Posts Posted in January 2021View All Posts >>

Note the words, “who for us men, and for our salvation.” The only God, existing as Father, Son, and Spirit, sent himself into this world he created (John 3:16) and he did so for our sake. He did not come to earth on vacation as a Greek god would... More
Here we see a straightforward denial of the Arian heresy: Jesus is “not made.” If there was any uncertainty about the definition of the word begotten, here is the clarification: “not made.” The Son of God is not a created being, like angels or humans. More
These days, we say, “true God of true God,” and rightly so, since “very” used to be used as truly or true. The Latin word from which we derive the English word “very” is verus which means “true.” We still think this way, even if we do not realize we do so. More
Jesus is not a reflection of this light. He is the light. He is the “true light.” (John 1:9) He is that “joyous light of glory” whom we confess as God. As he is by definition, “God of God,” he is by description, “Light of Light.” More
Jesus is God, as the Father and the Spirit are God, and they are together God. He is the very essence of what it is to be God. He is the pith of divinity. More
In other words, the Son is eternal, as John testifies in his Gospel. The Son of God is not a created being, even one of a higher nature than man, but instead is himself the Creator. More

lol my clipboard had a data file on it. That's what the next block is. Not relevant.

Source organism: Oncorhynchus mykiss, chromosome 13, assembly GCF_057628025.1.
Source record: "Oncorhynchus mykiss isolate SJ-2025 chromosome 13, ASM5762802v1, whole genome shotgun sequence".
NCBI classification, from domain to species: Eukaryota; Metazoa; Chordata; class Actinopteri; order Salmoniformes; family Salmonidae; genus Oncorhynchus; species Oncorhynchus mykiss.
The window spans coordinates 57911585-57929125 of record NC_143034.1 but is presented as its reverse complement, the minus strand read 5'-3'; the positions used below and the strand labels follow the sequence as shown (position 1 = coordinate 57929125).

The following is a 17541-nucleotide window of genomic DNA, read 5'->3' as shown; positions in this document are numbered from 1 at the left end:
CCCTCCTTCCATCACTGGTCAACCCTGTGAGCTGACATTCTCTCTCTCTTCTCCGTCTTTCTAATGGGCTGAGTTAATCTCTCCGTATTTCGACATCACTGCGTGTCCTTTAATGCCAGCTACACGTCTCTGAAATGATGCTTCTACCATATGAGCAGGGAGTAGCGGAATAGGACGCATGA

In the Nicene Creed, we confess one more thing about the Father than we do in the Apostles' Creed. We already profess that the Father is Maker of heaven and earth but now we say more specifically that he is Creator of all things—those things both visible and invisible, the things we know about and those we do not. More
The Nicene Creed originated from a need to confront a certain false teaching, or heresy, head-on by concisely and correctly teaching what the Scripture says about Jesus Christ. More
We spend our lives waiting on things to happen. As children, we were known to ask, “Are we there yet?” We could not wait for birthdays, Christmas, and vacations. They seemed never to arrive... More
Christ has redeemed everything we might consider corrupt, so the flesh, though it undergo decay or be consumed by fire, will be raised by the power of God. More
The forgiveness of sins is available because we admit our condition, the need of a Savior, and the truth that the Father sent his Son into the world to accomplish this very thing once and for all (Heb 10:10). More
From the Confessions: “The communion of saints" Community is not a solo event. It takes many saints to make a communion... More
From the Confessions: “The holy catholic Church.” We confess three things in this phrase. Let us consider them in reverse order. First, we confess that God has constructed himself a Church. Jesus told Peter... More
Christians believe that the Lord our God is one God yet three persons, or Trinity. We have named the first two persons of the Trinity who is God. More
We confess that Jesus ascended to his Father and that as Lord of of heaven and earth, he is appointed to be the judge of both the living and the dead. More